Many types of sleep therapy machines are on the market, but a CPAP (Continuous Positive Airway Pressure) machine is the most common. A CPAP machine sends a constant flow of airway pressure to the user’s throat ensuring the airway stays open during sleep. This effectively treating the spontaneous pauses in breath associated with sleep apnea.
A CPAP device sends airflow through tubing to a face mask. Masks can either be “Cushion” style or full “Headgear” depending on individual needs. The mask covers the nose or face, depending on the user’s situation.
The actual CPAP therapy machine is a small bedside unit which the tubing and mask connects to and controls the flow of air to the user. The machine has a variety of electronics in that can be recycled or reused in other medical settings. CPAP machines are very common in home health settings to assist elderly patients and their nighttime breathing needs.
Some medical problems can make it difficult to breathe. In these cases, patients might benefit from bilevel positive airway pressure, commonly known as “BiPap” or “BPap.” It is a type of ventilator—a device that helps with breathing. A BiPap machine pushes air into the lungs. By wearing a mask or nasal plugs connected to a ventilator, the machine supplies pressurized air into airways. It is called “positive pressure ventilation” because the device helps open lungs with this air pressure.
While often used for sleep apnea like the CPAP machines, BiPap machines are more often prescribed for use when a patient suffers from COPD, Overlap Syndrome, obesity hypoventilation, or another health condition with an obstructive or restrictive component that affects breathing during sleep. The machine pressurizes the air to a higher level than the air in the room, and so it helps a person to take in oxygen and exhale carbon dioxide. Use in the home is common for BiPap machines as it is usually prescribed as part of on-going breathing treatments for chronic, long-term ailments.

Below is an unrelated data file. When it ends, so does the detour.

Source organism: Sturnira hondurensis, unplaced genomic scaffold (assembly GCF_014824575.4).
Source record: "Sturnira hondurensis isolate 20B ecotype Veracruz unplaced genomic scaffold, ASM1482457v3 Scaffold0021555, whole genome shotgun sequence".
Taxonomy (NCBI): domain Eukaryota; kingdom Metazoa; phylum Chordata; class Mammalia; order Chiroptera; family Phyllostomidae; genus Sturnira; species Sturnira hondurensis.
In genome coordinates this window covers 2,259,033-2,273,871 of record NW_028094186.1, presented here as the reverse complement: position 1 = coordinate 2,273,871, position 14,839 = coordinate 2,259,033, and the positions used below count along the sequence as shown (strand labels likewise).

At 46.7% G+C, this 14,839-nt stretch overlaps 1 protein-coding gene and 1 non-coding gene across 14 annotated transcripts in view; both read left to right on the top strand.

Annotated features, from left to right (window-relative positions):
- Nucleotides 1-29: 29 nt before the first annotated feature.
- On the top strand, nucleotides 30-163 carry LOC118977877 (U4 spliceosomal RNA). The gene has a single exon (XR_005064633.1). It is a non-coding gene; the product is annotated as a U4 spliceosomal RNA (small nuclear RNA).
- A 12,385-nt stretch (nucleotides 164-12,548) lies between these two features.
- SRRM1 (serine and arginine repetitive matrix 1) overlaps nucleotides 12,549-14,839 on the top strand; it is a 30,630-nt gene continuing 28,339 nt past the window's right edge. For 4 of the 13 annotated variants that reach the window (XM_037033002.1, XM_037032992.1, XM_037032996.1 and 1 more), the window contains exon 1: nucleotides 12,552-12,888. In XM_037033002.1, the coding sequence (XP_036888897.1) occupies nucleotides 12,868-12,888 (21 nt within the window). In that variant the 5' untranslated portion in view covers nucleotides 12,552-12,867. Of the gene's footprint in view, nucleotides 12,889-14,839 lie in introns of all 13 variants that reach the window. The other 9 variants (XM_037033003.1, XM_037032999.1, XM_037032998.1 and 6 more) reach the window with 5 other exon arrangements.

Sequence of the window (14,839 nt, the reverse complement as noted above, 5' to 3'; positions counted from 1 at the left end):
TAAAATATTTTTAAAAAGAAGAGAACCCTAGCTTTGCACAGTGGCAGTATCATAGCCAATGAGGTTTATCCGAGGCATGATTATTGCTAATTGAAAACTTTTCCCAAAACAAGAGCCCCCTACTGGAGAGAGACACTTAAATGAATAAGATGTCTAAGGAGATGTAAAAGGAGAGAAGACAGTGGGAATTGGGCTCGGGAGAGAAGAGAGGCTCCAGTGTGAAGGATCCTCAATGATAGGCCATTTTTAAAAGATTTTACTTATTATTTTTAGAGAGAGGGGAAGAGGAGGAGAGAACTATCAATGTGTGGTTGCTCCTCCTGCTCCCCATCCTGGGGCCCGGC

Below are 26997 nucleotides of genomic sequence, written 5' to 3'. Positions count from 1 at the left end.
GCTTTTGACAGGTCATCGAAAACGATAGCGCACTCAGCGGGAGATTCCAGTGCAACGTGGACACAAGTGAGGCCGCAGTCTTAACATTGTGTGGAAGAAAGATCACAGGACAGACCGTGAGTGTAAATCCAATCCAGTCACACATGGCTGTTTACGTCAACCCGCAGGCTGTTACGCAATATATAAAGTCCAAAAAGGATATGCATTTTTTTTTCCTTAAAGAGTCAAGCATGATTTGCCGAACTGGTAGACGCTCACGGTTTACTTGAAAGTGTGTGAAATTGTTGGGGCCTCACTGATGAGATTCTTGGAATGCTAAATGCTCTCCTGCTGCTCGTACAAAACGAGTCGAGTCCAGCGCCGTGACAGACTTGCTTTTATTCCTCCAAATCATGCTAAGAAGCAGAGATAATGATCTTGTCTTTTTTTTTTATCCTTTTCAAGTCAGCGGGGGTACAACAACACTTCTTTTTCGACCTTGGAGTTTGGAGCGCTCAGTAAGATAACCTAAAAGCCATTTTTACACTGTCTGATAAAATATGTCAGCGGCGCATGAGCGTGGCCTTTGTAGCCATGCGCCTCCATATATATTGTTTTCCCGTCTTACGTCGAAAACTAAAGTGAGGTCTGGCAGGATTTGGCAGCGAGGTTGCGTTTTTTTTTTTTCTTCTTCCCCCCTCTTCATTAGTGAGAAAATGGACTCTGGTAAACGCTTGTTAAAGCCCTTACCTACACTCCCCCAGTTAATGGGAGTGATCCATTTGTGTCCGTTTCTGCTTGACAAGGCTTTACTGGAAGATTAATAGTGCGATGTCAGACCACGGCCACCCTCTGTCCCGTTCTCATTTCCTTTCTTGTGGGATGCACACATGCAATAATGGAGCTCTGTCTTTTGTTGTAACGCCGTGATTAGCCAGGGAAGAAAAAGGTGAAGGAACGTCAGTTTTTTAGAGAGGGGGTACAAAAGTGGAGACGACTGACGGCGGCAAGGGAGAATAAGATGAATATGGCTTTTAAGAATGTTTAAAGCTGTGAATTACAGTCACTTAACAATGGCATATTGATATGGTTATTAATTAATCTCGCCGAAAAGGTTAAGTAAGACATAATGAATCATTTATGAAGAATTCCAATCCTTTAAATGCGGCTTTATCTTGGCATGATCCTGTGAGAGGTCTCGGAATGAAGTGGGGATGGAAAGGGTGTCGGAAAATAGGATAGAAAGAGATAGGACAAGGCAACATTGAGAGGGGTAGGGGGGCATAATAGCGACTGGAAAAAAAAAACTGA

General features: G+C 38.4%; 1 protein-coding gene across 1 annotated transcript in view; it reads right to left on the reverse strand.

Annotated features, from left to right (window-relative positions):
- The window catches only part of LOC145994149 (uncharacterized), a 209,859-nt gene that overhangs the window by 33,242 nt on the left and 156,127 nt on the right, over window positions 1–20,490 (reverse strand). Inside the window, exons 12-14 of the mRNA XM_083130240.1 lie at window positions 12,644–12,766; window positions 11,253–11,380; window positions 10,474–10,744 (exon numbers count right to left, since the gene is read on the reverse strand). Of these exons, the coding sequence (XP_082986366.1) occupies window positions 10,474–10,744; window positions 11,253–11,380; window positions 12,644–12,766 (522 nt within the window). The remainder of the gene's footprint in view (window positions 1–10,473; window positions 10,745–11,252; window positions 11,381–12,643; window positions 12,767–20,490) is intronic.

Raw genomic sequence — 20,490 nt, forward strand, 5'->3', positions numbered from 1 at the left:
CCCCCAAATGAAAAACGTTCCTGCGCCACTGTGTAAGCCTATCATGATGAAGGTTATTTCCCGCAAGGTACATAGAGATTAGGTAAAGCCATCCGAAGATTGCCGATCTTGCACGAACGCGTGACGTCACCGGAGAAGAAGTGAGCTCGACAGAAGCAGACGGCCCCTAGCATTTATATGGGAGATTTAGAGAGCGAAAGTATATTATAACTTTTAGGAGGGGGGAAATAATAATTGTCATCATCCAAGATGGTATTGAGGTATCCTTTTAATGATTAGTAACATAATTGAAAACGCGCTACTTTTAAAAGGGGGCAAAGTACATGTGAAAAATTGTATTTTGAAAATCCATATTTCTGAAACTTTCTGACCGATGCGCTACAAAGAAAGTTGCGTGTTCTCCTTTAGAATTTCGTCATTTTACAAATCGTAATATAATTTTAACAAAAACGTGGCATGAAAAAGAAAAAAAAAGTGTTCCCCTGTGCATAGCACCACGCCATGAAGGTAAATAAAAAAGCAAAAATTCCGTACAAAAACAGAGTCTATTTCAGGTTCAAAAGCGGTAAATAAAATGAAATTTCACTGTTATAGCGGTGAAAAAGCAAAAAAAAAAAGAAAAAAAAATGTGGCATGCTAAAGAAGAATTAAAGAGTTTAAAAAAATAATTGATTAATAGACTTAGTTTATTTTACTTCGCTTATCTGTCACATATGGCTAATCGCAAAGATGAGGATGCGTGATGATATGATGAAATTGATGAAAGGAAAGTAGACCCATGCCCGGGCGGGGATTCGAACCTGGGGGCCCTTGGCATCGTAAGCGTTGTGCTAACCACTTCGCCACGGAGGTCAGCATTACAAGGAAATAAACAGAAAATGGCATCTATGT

Oxygen Tanks and Oxygen Concentrators
People with lung conditions, such as cancer or emphysema, may benefit from supplemental oxygen therapy in the form of tanks or concentrators. Tanks contain compressed oxygen, and once empty, can be refilled or recycled. In either case, they must be handled carefully because oxygen in its compressed state is considered a hazardous material.
Concentrators contain no oxygen. Rather, they work by drawing air from the atmosphere and refining the oxygen. This makes them more portable and convenient than tanks, but also more expensive. Though an oxygen concentrator can last up to 10 years, it runs on batteries that will eventually need replacement.
The price to purchase durable medical equipment is sometimes prohibitively expensive for patients and families, and insurance may not cover the entire cost. In these instances, renting the equipment from a home health agency or medical equipment provider is more cost effective. Receiving the equipment back when it is no longer needed allows medical equipment providers and home health agencies to reuse the equipment and help more families. Eventually, however, the equipment will wear out and need to be disposed of properly.
For home health agencies and rental companies that need to dispose of unusable or outdated home health care equipment, TechWaste Recycling is the answer. Contact us today for a pickup.